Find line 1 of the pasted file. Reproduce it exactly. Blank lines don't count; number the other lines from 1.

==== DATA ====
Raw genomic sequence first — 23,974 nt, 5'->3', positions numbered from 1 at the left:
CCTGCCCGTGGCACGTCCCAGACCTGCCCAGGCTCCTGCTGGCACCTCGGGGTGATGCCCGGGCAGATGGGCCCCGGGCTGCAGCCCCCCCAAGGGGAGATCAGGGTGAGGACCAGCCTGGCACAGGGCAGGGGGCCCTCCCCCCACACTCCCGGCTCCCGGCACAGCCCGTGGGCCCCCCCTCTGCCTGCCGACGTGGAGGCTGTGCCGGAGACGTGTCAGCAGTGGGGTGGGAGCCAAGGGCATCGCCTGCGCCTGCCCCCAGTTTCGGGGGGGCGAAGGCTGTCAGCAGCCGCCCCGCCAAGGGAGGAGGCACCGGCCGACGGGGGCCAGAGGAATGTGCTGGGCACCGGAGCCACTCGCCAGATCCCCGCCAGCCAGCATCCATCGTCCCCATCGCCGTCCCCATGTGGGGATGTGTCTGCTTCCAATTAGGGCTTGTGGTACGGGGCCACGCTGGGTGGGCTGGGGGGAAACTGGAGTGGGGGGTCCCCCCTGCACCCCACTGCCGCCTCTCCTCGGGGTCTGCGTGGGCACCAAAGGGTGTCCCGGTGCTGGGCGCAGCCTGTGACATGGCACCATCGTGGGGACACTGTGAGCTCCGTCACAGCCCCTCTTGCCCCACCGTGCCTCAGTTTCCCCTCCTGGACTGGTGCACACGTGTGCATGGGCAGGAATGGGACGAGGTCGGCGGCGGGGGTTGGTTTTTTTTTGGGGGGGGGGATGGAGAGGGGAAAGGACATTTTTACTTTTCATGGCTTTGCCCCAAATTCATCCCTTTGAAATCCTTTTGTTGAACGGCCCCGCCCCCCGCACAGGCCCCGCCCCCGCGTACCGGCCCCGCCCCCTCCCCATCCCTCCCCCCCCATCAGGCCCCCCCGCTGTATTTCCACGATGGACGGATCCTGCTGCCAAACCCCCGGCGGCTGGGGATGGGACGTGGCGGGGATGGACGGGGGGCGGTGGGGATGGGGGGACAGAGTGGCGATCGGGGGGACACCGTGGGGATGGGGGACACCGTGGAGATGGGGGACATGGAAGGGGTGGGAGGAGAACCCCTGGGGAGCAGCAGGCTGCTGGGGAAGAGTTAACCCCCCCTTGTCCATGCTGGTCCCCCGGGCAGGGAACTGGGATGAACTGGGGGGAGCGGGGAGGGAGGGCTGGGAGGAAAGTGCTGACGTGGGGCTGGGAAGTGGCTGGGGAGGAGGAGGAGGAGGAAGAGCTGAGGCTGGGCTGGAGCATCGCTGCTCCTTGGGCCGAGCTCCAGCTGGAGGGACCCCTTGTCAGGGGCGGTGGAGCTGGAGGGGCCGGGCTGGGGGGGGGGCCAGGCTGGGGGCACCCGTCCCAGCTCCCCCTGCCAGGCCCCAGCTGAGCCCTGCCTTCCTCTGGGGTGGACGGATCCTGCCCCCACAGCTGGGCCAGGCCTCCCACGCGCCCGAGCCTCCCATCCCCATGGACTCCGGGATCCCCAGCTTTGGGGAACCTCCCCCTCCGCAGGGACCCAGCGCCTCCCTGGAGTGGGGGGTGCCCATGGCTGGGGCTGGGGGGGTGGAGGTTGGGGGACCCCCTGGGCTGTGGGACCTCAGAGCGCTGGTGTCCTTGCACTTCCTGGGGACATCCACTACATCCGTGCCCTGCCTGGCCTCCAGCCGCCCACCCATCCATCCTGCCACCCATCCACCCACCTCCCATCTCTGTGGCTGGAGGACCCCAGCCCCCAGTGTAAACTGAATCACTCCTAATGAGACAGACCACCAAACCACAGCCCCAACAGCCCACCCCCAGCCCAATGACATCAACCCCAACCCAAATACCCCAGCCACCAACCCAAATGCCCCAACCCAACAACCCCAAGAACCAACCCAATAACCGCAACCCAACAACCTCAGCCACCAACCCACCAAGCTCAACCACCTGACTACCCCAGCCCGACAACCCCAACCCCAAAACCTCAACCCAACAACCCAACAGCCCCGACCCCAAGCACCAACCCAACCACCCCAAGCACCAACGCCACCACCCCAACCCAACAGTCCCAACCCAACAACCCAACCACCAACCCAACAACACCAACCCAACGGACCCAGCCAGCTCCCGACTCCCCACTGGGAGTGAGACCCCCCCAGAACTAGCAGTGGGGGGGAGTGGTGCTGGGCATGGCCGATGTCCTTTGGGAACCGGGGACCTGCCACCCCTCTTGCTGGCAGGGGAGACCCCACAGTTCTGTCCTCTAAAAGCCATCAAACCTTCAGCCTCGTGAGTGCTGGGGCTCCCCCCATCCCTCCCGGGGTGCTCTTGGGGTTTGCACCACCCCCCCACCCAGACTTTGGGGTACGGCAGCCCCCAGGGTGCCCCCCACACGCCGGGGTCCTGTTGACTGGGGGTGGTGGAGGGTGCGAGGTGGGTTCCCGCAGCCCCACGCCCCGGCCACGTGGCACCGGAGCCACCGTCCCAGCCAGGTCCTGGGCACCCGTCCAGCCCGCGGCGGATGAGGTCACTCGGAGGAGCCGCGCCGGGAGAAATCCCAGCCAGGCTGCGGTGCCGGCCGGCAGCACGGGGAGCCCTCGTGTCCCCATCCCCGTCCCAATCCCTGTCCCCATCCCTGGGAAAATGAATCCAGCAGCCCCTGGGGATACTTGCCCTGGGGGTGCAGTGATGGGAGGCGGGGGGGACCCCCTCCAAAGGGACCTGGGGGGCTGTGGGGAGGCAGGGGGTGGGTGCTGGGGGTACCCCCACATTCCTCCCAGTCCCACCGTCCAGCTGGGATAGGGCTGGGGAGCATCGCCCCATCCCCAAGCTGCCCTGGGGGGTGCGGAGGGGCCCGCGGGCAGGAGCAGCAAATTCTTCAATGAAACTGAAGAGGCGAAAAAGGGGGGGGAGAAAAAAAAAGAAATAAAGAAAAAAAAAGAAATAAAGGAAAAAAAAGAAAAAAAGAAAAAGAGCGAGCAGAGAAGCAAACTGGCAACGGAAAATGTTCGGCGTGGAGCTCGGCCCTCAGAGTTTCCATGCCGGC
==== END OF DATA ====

Raw genomic sequence first — 23,974 nt, 5'->3', positions numbered from 1 at the left: